I have been asked to

Show that if $U$ and $V$ are maximal subgroups of a soluble group $G$, then the following conditions are equivalent:

(a) - $U$ and $V$ are conjugates

(b) - $U_{G} = V_{G}$, i.e., the subgroups have the same normal core

I was able to show that $(a) \implies (b)$, but I am having trouble in the other direction.

I am trying to find a way to apply the Schur-Zassenhaus theorem to find that $U$ and $V$ are conjugates, but I don't see how this could be connected with the fact that $U_{G} = V_{G}$.


This is Ore's theorem. The theorem is really about primitive soluble groups.

Denote the common core by $K$ and argue by induction on $|G|$.

If $K>1$, then you work in the group $G/K$. Now $G/K$ is soluble and both $U/K$ and $V/K$ are maximal subgroups of $G/K$. Further, both $U/K$ and $V/K$ have trivial core in $G/K$ (do you see why?), thus by the induction hypothesis $U/K$ is conjugate to $V/K$ and it follows easily that $U$ is conjugate to $V$. Therefore, it will suffice to prove the statement when $U_G = V_G=1$ and we do this next.

If $G$ is a finite group I will write $\chi(G)$ to denote the set of prime divisors of $|G|$.

I will assume that you know the following:

  1. Normalisers of proper subgroups of nilpotent groups grow. Also, products of normal nilpotent subgroups are nilpotent.
  2. Minimal normal subgroups are characteristically simple. In particular, a minimal normal subgroup of a soluble group is an elementary abelian $p$-group.
  3. The definition of a chief factor.

Definition. Let $G$ be a finite group. Call $G$ primitive if it has a maximal subgroup $M$ with $M_G=1$. Call this core-free maximal subgroup a stabiliser.

Theorem A. Let $G$ be a primitive group, $M$ a stabiliser of $G$ and $H$ a non-trivial nilpotent normal subgroup of $G$. Then $M$ is a complement of $H$ in $G$.

Proof. We have that $M \cap H <H$ since $M_G=1$. Therefore, $N_H(M \cap H) > M \cap H$ because of the nilpotence of $H$. Together with $M \cap H \unlhd M$, $M$ maximal in $G$ and $M_G=1$ it follows that $M \cap H \unlhd G$ and $M \cap H=1$. That $MH=G$ follows quickly from the fact that $H$ is not contained in $M$ and that $M$ is maximal in $G$.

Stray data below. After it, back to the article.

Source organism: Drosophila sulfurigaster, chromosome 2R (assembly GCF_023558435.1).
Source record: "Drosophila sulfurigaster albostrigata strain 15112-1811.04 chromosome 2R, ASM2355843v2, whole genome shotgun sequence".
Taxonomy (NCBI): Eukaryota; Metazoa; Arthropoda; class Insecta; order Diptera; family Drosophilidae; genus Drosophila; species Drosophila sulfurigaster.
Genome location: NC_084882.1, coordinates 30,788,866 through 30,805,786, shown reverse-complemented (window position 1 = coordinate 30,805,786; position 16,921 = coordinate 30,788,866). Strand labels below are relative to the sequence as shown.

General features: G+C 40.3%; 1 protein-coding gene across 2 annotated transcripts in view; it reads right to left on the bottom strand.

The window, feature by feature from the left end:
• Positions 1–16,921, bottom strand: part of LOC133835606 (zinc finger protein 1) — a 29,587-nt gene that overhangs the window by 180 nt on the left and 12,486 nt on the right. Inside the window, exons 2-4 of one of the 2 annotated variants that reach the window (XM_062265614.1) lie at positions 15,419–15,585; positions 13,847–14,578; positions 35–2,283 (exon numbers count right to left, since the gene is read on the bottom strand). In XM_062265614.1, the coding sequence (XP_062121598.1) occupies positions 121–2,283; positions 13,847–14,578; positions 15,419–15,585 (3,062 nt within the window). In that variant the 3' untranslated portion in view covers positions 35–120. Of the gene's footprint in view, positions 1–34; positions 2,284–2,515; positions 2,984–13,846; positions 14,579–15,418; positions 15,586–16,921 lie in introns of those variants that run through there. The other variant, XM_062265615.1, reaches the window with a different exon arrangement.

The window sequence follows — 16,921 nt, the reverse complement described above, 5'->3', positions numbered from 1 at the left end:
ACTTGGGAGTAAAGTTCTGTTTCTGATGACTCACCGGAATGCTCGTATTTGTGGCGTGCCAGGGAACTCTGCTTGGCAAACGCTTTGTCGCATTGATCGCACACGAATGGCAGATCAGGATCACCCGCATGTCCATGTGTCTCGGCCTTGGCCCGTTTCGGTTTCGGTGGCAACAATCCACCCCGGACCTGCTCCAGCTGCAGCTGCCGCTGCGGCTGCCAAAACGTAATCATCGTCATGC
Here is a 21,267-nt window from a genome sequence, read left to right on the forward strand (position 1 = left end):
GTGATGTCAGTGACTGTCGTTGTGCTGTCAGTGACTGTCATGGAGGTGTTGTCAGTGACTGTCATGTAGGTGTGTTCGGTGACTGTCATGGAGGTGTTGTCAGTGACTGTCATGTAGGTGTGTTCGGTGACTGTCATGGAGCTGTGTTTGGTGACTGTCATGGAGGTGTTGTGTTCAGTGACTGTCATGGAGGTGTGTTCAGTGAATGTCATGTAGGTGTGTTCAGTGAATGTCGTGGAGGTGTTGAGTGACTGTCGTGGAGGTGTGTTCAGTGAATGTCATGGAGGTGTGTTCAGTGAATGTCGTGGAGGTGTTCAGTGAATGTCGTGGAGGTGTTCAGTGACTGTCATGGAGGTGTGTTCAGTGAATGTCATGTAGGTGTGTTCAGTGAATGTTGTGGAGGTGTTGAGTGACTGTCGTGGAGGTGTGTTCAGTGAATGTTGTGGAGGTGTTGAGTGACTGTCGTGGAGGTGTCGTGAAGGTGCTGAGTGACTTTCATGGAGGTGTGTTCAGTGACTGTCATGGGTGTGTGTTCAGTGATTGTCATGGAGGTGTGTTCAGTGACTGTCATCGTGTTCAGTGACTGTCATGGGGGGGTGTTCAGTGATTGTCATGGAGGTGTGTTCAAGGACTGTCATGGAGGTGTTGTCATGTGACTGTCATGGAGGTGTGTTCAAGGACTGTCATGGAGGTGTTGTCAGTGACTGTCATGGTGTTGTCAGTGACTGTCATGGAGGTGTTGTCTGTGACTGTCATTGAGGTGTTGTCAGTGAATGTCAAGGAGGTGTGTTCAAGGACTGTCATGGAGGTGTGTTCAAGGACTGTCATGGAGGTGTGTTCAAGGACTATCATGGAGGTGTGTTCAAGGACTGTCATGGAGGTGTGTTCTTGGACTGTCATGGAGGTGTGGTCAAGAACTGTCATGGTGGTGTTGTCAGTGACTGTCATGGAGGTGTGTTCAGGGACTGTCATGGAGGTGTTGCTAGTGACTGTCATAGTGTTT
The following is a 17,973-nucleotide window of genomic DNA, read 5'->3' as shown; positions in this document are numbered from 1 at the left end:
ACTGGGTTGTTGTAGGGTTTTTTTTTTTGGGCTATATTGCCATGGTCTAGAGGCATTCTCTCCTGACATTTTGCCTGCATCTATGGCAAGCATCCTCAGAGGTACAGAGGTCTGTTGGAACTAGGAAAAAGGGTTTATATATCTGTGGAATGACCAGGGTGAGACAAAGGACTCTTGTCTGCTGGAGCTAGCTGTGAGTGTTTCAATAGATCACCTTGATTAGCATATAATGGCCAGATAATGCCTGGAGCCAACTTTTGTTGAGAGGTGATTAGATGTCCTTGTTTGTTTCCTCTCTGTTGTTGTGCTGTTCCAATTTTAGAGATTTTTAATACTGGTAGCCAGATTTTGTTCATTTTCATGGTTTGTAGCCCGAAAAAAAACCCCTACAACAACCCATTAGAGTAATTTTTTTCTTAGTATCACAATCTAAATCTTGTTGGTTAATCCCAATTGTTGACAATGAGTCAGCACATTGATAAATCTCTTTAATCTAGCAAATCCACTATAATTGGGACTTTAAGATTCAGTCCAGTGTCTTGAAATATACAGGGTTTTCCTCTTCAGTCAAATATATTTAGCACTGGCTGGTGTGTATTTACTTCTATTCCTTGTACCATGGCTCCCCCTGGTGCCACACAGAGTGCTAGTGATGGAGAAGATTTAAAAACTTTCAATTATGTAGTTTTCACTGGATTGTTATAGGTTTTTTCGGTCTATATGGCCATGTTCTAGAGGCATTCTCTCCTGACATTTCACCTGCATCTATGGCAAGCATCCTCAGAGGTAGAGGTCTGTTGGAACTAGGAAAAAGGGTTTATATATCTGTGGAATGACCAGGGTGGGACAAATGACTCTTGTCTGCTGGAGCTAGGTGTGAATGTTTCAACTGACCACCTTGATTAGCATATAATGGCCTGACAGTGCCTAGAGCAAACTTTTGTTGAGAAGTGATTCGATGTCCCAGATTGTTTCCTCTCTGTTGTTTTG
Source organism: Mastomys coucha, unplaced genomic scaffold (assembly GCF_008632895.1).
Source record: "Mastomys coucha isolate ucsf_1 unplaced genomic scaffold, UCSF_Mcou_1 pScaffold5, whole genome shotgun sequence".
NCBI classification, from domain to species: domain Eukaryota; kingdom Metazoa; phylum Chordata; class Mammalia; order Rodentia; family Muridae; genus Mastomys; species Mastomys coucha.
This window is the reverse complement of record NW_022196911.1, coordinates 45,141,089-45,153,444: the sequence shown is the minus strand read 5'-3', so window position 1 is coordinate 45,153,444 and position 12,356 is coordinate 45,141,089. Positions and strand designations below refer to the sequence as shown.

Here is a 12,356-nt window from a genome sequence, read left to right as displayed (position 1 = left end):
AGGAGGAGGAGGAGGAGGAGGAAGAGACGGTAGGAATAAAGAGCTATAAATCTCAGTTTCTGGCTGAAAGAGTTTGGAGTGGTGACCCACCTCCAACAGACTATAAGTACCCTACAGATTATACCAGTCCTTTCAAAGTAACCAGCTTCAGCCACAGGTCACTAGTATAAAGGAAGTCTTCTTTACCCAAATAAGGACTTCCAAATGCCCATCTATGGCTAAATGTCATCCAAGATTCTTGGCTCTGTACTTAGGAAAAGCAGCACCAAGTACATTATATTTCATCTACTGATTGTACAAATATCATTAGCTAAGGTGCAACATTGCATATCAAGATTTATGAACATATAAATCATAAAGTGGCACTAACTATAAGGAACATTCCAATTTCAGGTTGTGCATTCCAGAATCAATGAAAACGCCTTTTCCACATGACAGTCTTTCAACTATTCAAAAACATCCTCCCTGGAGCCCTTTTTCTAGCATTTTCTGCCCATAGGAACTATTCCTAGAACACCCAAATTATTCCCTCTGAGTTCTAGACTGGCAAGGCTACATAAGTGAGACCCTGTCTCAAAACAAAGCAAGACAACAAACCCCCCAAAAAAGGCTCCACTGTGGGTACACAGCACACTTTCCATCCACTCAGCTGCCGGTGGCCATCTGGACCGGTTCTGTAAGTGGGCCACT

Corollary B. Let $G$ be a primitive soluble group. Then $G$ has a unique non-trivial nilpotent normal subgroup $N$. In particular, $N$ is the unique minimal normal subgroup of $G$.

Proof. Let $M$ be a stabiliser of $G$, $N$ a minimal normal subgroup of $G$ and $H$ a nilpotent normal subgroup of $G$. Then $NH$ is a non-trivial nilpotent normal subgroup of $G$. From this, by Theorem A, we have $|NH| = |G:M| = |N|$, so $N=NH$ and $H=1$ or $H=N$.

Theorem C. Let $G$ be a primitive soluble group, $N$ a minimal normal subgroup of $G$ and $M_1$, $M_2$ two stabilisers of $G$. Then $M_1$ and $M_2$ are conjugate under $N$.

Proof. If $G=N$, then $M_1 = M_2 =1$ by Theorem A. Otherwise, let $L/N$ be a chief factor of $G$, $\chi(N)=p$ and $\chi(L/N)=q$. Then by Corollary B, $L$ is not nilpotent, so $p \neq q$. Since $M_1$, $M_2$ are complements of $N$ in $G$ by Theorem A, it follows that $M_1 \cap L \in \mathrm{Syl}_q(L)$ and $M_2 \cap L \in \mathrm{Syl}_q(L)$. By Sylow's theorem, let $M_1 \cap L = (M_2 \cap L)^{g}$ with $g \in L$. Then $M_1 \cap L \unlhd M_1$, $M_2 \cap L \unlhd M_2$, and $M_1 \cap L = (M_2 \cap L)^g \unlhd M_2^g$. If $M_1 \neq M_2^g$, then $\langle M_1, M_2^g \rangle = G$, and $M_1 \cap L$ would be a non-trivial nilpotent normal subgroup of $G$, in contradiction to Corollary B.

  • $\begingroup$ Sorry for the inconvenience: what is $F(G)$? Thanks. $\endgroup$ Oct 28 '19 at 20:32
  • 2
    $\begingroup$ It is the Fitting subgroup of $G$. $\endgroup$
    – the_fox
    Oct 28 '19 at 20:48
  • $\begingroup$ Thank you for taking the time to answer my questions and for the nice explanation! $\endgroup$ Oct 28 '19 at 20:59
  • 2
    $\begingroup$ There are certain things that I explain only briefly or claim without proof. It is difficult to give a proof of that theorem without assuming some knowledge. If you need further explanations, please tell me what you know and also what you can't figure out. $\endgroup$
    – the_fox
    Oct 28 '19 at 21:12
  • 2
    $\begingroup$ I have rewritten the proof to make it more organised. I am also stating explicitly what I am using. Note that this proof does not use the Schur-Zassenhaus theorem. $\endgroup$
    – the_fox
    Oct 29 '19 at 7:23

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